The surge in China's steel exports, which rebounded to a record last month, should be a one-off event and may not lead to tightened tax hurdles in the short term, analysts said.
The world's largest steel producer has cut tax rebates and increased duties on steel exports to help curb the overall trade surplus and discourage production of low value-added steel for shipments. Shipments are strong because international prices are higher than domestic prices.
China's steel-product exports rose to 7.21 million tons in July, up 38 percent from June and 21 percent from a year earlier, Customs data showed this week.
This followed a dip in June's shipments and surpassed the old record of 7.16 million tons in April last year, when mills and traders rushed to book export orders before export tax hikes took effect.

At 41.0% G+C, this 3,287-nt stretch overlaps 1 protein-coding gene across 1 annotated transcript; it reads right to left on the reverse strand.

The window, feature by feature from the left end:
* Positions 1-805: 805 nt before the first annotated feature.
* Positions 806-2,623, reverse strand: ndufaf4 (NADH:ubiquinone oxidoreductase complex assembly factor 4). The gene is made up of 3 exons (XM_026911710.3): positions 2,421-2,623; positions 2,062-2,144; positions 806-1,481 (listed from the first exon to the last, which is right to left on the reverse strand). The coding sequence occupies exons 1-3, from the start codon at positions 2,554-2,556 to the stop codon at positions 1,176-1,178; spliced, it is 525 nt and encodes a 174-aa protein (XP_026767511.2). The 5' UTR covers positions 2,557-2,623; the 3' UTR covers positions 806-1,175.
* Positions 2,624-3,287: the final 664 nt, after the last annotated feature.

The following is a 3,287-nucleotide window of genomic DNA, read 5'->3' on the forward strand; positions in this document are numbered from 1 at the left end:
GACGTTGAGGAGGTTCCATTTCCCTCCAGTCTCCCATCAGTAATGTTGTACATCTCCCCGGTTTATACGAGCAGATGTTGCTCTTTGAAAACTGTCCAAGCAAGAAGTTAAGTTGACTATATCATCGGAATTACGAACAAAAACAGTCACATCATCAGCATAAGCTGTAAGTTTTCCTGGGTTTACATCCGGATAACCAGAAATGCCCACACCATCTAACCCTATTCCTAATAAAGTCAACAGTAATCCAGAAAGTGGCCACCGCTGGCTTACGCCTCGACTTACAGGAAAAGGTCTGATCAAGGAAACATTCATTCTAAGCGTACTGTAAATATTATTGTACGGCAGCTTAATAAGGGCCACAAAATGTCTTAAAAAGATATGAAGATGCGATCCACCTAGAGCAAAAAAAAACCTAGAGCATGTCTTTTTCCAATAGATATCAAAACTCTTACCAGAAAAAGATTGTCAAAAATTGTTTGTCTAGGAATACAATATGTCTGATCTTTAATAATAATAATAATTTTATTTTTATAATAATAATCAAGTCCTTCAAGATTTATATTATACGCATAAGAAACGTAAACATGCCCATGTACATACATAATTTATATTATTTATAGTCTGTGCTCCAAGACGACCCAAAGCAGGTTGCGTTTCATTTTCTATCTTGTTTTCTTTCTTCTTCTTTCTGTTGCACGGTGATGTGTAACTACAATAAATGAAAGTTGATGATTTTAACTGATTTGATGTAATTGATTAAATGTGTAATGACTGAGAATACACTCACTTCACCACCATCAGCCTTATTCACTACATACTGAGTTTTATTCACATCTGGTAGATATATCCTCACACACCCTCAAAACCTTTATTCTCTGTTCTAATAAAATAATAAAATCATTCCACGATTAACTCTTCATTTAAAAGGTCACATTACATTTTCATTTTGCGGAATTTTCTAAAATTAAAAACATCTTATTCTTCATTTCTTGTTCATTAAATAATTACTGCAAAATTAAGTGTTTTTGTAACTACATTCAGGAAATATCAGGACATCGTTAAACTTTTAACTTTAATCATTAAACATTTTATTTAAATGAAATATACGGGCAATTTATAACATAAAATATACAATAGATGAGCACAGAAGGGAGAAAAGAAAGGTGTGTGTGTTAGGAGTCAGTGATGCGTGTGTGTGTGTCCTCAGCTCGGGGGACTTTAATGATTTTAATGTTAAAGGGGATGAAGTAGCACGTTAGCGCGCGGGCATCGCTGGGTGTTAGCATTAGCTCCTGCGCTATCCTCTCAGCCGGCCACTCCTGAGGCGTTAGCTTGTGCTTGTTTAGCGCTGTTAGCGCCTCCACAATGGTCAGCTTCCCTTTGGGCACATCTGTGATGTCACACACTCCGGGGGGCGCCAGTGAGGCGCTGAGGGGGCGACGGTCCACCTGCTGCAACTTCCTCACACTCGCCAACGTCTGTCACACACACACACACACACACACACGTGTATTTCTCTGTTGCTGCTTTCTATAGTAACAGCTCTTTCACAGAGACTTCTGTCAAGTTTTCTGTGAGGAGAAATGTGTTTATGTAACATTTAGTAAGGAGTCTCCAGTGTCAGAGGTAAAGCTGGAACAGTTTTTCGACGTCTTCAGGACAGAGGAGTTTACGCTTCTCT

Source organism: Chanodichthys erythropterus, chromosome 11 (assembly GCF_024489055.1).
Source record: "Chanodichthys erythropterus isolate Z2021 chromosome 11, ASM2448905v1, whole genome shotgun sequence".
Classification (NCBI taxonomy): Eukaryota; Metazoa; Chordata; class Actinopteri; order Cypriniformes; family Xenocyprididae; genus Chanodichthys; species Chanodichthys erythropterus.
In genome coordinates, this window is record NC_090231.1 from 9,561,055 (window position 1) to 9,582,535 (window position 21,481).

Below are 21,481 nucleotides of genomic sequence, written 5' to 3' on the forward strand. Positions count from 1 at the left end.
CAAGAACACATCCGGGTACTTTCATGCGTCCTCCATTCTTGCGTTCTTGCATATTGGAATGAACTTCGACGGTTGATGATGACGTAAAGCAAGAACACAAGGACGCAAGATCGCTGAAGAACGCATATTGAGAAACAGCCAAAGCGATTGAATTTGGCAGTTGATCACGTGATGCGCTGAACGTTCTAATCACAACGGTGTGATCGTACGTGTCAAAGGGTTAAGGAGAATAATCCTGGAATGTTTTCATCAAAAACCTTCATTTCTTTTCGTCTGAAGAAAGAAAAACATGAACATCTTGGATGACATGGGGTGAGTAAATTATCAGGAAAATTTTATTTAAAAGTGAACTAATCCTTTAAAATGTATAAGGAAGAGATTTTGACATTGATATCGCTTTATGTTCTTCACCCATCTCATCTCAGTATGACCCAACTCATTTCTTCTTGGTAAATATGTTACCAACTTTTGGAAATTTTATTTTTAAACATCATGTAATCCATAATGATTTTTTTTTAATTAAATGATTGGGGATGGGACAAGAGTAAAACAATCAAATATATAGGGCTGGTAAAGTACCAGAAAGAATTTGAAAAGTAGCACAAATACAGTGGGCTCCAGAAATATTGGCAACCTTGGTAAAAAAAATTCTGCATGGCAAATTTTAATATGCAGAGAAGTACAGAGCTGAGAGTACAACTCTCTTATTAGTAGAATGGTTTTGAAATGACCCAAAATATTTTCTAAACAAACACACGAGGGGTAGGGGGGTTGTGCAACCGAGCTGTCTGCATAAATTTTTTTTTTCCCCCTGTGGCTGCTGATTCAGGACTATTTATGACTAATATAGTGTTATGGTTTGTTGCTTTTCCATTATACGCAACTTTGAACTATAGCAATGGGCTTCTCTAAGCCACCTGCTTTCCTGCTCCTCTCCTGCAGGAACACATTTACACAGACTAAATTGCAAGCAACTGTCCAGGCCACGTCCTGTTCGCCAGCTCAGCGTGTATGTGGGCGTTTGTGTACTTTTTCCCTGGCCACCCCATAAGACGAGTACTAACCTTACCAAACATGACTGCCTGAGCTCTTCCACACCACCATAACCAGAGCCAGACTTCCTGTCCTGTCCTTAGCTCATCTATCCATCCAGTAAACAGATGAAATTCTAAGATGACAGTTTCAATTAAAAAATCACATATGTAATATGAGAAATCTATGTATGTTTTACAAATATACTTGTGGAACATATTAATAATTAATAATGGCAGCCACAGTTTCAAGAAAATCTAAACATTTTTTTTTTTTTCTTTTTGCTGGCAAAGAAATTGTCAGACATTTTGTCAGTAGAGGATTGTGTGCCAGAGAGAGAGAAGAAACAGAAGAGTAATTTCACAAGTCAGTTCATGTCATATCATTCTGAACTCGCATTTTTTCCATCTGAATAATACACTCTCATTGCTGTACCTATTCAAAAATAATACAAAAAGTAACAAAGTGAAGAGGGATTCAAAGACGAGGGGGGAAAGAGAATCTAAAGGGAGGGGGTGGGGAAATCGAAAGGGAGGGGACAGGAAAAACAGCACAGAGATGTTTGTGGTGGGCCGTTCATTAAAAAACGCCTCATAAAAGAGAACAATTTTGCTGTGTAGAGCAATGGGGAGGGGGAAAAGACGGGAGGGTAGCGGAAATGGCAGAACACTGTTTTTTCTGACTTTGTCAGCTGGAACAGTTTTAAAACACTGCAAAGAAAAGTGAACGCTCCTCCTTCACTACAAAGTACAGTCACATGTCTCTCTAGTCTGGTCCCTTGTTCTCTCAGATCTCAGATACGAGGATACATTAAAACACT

Several industry sources said the deferred exports of June's alloy steel may help explain July's surge.
Some exporters use a loophole in the tax regulations by adding a tiny amount of boron, a chemical element that could provide extra strength, to their products to escape the export duty levied on ordinary steel products and even earn a 5-percent tax rebate as now the products could be classified as alloy steel.
In a move to crack down on such behavior, China has launched tighter port checks.
The northern Tianjin Port launched a two-week campaign to check alloy steel in June, which forced at least 700,000 to 800,000 tons of alloy steel being kept in the harbor until July, Xinhua news agency quoted Umetal.com analyst Zhang Ping as saying.
Analysts also said the July steel surge, coming alongside the acceleration of the total exports growth rate, may not suggest an uptrend going forward.